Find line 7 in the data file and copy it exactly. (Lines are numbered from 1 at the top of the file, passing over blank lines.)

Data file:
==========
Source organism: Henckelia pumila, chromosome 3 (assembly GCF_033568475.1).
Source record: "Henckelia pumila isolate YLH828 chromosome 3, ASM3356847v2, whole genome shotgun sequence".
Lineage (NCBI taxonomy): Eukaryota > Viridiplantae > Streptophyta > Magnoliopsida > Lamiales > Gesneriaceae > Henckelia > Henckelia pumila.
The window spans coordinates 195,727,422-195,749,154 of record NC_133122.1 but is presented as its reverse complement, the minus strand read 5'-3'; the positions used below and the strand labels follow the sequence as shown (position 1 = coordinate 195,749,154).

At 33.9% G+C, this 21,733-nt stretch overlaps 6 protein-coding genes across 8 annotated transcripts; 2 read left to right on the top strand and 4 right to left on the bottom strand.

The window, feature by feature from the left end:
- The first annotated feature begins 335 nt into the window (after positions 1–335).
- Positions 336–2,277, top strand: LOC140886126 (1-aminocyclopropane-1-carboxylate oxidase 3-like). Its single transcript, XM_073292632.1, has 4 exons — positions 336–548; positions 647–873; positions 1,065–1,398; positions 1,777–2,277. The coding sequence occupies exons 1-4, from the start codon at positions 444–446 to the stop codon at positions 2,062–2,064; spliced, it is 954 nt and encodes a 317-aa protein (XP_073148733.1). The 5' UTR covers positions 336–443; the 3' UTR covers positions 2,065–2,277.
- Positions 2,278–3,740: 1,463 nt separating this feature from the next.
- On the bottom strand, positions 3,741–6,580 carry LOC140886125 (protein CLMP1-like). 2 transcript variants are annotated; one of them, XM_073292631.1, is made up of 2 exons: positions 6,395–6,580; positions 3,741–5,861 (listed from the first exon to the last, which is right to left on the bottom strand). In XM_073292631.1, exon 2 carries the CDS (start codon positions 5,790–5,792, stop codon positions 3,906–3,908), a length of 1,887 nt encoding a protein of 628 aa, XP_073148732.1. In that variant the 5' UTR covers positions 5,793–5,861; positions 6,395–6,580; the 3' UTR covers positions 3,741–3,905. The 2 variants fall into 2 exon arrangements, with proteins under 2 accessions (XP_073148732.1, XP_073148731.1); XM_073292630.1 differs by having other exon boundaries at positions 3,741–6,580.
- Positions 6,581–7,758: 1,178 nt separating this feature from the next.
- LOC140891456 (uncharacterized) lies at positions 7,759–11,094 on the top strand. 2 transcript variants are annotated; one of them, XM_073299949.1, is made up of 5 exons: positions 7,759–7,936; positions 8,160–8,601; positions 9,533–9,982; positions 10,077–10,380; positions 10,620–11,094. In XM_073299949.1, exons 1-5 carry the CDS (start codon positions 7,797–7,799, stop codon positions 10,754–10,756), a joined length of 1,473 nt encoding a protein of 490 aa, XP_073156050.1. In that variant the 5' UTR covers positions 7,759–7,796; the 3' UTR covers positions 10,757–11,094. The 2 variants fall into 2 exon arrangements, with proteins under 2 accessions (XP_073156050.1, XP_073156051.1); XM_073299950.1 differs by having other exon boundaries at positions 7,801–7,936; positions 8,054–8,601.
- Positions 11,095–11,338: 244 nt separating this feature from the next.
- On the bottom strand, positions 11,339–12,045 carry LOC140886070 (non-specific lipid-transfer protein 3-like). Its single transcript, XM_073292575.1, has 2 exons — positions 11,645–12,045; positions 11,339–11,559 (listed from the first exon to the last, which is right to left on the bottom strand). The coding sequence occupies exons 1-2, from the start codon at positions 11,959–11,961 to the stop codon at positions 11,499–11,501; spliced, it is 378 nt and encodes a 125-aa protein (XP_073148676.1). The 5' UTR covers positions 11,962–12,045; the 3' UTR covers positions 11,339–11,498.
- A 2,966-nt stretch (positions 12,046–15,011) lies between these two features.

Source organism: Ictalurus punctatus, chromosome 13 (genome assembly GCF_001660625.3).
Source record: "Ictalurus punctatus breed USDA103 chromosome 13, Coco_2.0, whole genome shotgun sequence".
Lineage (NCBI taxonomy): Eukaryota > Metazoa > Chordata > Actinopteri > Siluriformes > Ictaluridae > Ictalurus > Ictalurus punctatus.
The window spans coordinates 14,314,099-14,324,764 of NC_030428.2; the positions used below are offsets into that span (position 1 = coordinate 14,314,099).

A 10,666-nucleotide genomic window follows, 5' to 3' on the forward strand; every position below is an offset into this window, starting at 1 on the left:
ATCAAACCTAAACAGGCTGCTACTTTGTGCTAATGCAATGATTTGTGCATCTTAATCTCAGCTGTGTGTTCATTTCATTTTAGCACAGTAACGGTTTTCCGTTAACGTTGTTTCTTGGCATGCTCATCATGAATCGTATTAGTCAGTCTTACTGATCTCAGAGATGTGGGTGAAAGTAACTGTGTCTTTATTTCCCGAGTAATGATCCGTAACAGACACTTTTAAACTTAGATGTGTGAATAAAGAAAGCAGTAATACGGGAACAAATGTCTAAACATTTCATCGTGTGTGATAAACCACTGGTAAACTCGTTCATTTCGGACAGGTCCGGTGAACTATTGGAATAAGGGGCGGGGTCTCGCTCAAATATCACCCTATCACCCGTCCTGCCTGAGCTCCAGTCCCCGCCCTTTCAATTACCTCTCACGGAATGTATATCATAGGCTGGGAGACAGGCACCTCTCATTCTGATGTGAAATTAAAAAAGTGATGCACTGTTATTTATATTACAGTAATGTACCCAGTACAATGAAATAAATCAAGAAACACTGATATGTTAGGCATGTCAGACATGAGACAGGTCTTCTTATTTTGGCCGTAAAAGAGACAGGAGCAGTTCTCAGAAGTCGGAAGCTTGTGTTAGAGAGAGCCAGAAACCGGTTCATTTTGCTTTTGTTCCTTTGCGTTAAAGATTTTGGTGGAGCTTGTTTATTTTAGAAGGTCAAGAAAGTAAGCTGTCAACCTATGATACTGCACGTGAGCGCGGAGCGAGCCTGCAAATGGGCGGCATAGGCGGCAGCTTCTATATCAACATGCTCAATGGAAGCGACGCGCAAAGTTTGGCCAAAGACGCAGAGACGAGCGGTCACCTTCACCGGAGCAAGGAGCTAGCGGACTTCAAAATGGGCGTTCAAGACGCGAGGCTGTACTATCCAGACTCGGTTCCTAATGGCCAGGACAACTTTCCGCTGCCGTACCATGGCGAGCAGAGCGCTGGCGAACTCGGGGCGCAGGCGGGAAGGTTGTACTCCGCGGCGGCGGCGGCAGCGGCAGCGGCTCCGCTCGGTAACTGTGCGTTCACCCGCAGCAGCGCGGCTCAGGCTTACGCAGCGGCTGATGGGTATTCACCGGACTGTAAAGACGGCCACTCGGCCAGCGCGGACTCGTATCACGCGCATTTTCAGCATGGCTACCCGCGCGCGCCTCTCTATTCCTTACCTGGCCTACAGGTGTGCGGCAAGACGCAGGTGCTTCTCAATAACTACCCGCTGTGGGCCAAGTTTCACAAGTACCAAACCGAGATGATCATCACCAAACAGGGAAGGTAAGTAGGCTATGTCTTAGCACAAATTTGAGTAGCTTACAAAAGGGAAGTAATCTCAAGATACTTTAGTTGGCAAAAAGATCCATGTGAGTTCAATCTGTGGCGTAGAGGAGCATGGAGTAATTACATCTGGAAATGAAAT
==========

- The first annotated feature begins 335 nt into the window (after positions 1–335).